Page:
How to find a divorce lawyer in Cape Town, South Africa

Divorce & the right to privacy


Confidentiality of documents submitted during divorce proceedings. An individual's constitutional rights to privacy and the generals court rules on public access to court records.

Couple engaged in an argument.

Recently I asked a client of mine to furnish me his personal bank statement together with that of his business for the last twelve months. These statements were part of the documents which the other side had requested to be furnished. He asked me an interesting question, which I hadn’t heard somebody ask me before.

He told me that he had entered into a fee agreement with me and that in that fee agreement was a confidentiality clause wherein I had undertaken to keep as confidential any information discussed with him or any documentation which had been shown to me. That confidentiality clause is a standard clause in my fee agreements.

He was quite a high-profile businessman with a lucrative business and substantial assets. He mentioned to me that he had no such confidentiality agreement however with the other side and wanted to know why his personal bank statements had to be disclosed to them. His concern was that if he did disclose such personal documentation to them, nothing stopped them from ruining his reputation by revealing his personal financial situation to the whole public.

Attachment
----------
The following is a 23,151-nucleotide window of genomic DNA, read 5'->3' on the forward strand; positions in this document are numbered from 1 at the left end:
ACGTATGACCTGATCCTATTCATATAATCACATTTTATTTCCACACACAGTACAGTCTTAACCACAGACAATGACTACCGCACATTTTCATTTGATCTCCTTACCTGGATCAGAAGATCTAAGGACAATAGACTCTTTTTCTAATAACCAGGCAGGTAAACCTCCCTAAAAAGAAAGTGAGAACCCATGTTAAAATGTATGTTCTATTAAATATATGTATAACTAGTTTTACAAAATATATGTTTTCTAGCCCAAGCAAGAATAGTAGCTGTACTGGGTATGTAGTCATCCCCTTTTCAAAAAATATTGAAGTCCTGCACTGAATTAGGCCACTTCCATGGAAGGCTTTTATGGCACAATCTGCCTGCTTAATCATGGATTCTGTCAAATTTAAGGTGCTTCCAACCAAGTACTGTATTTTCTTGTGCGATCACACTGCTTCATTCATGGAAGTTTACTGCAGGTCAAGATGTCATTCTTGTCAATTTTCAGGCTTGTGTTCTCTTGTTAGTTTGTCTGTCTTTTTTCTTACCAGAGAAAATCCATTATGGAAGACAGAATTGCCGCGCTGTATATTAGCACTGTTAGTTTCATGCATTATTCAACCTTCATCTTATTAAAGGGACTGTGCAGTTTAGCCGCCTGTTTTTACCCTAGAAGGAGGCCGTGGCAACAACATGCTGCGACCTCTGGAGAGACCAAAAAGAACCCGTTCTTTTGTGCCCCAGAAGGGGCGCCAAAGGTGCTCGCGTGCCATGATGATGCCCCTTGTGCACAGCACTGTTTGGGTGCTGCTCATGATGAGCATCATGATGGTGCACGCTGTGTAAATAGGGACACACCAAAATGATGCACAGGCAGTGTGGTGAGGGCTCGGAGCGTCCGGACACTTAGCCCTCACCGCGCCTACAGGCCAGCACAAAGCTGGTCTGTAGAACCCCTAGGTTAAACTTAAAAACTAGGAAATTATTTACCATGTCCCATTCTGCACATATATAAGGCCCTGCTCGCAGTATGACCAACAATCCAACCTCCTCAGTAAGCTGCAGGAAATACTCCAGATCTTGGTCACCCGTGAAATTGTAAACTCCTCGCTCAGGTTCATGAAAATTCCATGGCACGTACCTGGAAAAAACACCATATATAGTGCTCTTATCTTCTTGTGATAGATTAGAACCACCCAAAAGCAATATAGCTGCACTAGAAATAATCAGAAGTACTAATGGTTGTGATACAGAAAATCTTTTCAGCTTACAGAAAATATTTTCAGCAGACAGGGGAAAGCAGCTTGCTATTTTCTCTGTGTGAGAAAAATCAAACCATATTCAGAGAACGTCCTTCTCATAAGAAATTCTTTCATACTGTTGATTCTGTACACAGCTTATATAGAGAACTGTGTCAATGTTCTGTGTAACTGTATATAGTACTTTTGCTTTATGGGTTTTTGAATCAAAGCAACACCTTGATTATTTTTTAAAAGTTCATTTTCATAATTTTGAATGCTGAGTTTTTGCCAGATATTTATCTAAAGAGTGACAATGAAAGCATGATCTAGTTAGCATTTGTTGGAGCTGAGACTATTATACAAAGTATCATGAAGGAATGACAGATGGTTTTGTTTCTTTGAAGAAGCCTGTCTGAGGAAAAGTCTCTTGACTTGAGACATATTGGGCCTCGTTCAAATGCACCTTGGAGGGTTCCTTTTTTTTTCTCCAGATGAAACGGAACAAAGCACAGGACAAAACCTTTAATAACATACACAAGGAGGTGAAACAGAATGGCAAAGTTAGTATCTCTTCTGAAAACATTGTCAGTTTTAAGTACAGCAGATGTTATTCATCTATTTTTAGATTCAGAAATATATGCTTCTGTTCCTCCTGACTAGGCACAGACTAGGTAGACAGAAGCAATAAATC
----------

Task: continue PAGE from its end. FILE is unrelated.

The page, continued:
I explained to the client that he had a valid point but that unfortunately in terms of the court rules if the other side requested documentation we would have to furnish them with same if they are relevant to the divorce. Bank statements in a divorce matter have to be disclosed as they are vital to the outcome of the case, as they are one of the only documents which can be used to prove a person’s financial position.

But what happens if that attorney then broadcasts my financial position to the whole world? The answer to that question is that such an attorney can be reported to the law society, who would then deal with the complaint and discipline that attorney accordingly. It is indeed everybody’s right to privacy in terms of the Constitution of South Africa. Nobody can infringe on that right as the Constitution is the supreme law of the country. If that right of an individual is infringed you can be sued.

However currently in our divorce law an individual is not offered protection from a constitutional viewpoint when it comes to discovery of confidential information and documentation. One must discover and there is no way of getting around that.

The question would then arise as to whether the bank statements and confidential information would be able to be inspected by members of the public should they want to peruse the court file. The general position is that anybody can peruse any file which is kept at any court in South Africa. You can therefore read up into any divorce case of any person if you have the correct case number. The financial documentation (bank statements etc) do not however form part of the court file. They are not formal court pleadings and do not usually go into the court file and therefore the public have no access to them, but usually only the attorneys involved in the case and the magistrate or judge will.

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